Mining will always have an influence on the ecosystem, but the question is how much.
The responsible management of natural resources and ecosystems such as soils, plants, animals, water, air, and the services they give is important to any society’s efforts to become more sustainable.
The Intergovernmental Forum on Mining (IGF) has identified four concerns that governments can successfully address to achieve long-term sustainability goals.
- The Ecosystem and Biodiversity
- Water Management
- Waste Management in Mines
- Emergency Preparedness
Governments and communities must address these four crucial challenges to guarantee that mining and the environment can coexist for the benefit of all.
1. Biodiversity and the Ecosystem
To lessen the negative consequences of mining on biodiversity and the environment, we must first understand how mining affects biodiversity. A mining project has an immediate impact on biodiversity by:
- Pollution of the air, soil, noise, and water
- Loss of habitat
- Degradation and fragmentation of ecosystems
Mining has an indirect impact on biodiversity by:
- Inadvertent introduction of invasive/non-native species into an environment
- Human migration in search of better possibilities
- Increased fishing, gathering, hunting, and agricultural land clearing
When weighing the advantages of proposed mining operations, governments must balance a community’s growth and economic requirements with environmental and conservation aims.
2. Water Management
Water is essential for everyday life and mining operations. Water is used to process ore, cool machinery, and provide water for drinking and washing. In operations where ore is processed by a heap leach pad, water is used to wash the crushed ore, percolate through the leach pad and collect the leachate containing metals. This water may be reused to wash more ore or discharged into the environment. Water is also used in air compressors and pumps to wash ore being moved by conveyor belts. Water is also used to wash soil that may have been affected by acid produced during the processing of ore. The waste water from the ore processing operation must be contained and treated before being discharged into the environment.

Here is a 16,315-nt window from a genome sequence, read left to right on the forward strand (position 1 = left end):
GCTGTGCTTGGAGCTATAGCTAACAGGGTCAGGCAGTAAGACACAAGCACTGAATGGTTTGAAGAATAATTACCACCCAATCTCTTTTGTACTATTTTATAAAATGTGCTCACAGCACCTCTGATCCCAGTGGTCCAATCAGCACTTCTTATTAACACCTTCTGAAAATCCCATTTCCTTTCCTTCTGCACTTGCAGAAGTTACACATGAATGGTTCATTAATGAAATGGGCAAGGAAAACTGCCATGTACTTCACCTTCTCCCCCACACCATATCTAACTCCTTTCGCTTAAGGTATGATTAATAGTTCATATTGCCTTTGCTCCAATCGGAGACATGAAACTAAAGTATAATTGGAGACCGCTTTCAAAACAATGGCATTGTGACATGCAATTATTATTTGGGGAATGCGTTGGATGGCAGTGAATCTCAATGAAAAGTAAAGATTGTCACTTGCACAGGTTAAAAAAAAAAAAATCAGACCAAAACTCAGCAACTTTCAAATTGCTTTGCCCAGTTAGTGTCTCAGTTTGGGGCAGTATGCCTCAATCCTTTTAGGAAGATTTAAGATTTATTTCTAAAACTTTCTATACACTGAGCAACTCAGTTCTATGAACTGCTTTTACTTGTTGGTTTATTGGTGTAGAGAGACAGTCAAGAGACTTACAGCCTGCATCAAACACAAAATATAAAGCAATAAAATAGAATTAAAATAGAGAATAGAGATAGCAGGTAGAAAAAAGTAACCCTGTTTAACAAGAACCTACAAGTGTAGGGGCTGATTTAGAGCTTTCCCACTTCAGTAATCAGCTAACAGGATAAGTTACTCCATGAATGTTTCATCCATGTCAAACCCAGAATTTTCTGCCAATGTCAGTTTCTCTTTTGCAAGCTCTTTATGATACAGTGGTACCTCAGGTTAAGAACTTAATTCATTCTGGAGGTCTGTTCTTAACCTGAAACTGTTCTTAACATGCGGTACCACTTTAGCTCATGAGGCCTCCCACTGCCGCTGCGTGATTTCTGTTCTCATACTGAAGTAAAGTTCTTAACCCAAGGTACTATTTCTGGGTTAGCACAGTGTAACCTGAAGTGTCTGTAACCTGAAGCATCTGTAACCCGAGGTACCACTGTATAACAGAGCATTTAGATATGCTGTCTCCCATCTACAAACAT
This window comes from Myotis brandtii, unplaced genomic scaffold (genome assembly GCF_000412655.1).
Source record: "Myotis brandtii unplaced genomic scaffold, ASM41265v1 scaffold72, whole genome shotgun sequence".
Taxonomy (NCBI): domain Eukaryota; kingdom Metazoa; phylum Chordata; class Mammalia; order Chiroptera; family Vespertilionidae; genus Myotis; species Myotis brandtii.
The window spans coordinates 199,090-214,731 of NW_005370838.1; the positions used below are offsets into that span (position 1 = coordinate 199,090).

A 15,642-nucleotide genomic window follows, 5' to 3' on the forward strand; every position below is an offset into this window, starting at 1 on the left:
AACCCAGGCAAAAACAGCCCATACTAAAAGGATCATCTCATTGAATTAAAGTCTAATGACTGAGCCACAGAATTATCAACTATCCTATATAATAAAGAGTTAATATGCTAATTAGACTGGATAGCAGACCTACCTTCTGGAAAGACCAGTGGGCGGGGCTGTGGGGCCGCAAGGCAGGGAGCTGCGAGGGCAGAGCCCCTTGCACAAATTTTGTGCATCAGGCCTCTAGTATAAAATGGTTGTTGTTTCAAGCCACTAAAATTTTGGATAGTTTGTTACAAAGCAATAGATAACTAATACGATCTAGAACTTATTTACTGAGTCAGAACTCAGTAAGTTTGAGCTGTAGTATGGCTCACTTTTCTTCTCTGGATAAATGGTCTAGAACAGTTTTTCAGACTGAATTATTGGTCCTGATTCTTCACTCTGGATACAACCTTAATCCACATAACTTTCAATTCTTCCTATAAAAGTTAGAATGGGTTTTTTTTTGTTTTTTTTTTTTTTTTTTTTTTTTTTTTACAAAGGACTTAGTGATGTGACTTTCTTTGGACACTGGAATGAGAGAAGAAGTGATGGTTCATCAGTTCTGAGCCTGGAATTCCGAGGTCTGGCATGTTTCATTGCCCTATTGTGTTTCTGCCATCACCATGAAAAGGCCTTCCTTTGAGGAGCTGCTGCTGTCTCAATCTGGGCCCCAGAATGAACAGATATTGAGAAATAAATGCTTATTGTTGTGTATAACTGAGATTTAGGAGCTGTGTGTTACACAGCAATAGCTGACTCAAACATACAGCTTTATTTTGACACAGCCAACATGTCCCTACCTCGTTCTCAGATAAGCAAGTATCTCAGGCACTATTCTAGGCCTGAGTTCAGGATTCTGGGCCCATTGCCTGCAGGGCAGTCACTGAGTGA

3. Mine Waste Management
Mining creates waste during the extraction and processing of materials from the ground. These wastes are tailings and overburden. Tailings are the particles left after the valuable minerals have been extracted from the ore or the ground. These tailings are high in acidity as a result of the ore processing. Tailings are typically stored in large piles to await reclamation. Overburden is the rock or soil that covers and supports the ore body. It is typically removed by blasting, drilling, or by excavators on the ground.
Reclamation of these areas requires restoring them to pre-mining conditions to avoid any lasting negative impacts on the environment. These activities may include environmental rehabilitation, erosion control, revegetation, and water management.
4. Emergency Preparedness
The potential for accidents, flooding, and other natural disasters is always present in any area of operation. To address this risk, a company needs to be informed and prepared in the event of an emergency. A company must first develop a site emergency response plan. This plan will outline the roles and responsibilities of all stakeholders in the event of an emergency. It must also identify all potential hazards, risks, and emergency response measures.
A crisis communication plan should also be developed to ensure that all potentially affected parties are notified of any leaks or spills immediately. This will enable a rapid response from the responsible parties and ensure that local authorities are involved in the clean-up. The plan and the site must be regularly tested and reviewed. A copy of the plan should be accessible to all stakeholders to be implemented in the event of an emergency.
Ensuring sustainable development and responsible environmental management is a serious undertaking that requires a joint commitment from stakeholders.
The most crucial aspect of environmental management in mining is for the industry and stakeholders to work with the community, governments, and other relevant parties to develop and implement effective strategies to mitigate the impact of mining on the environment.
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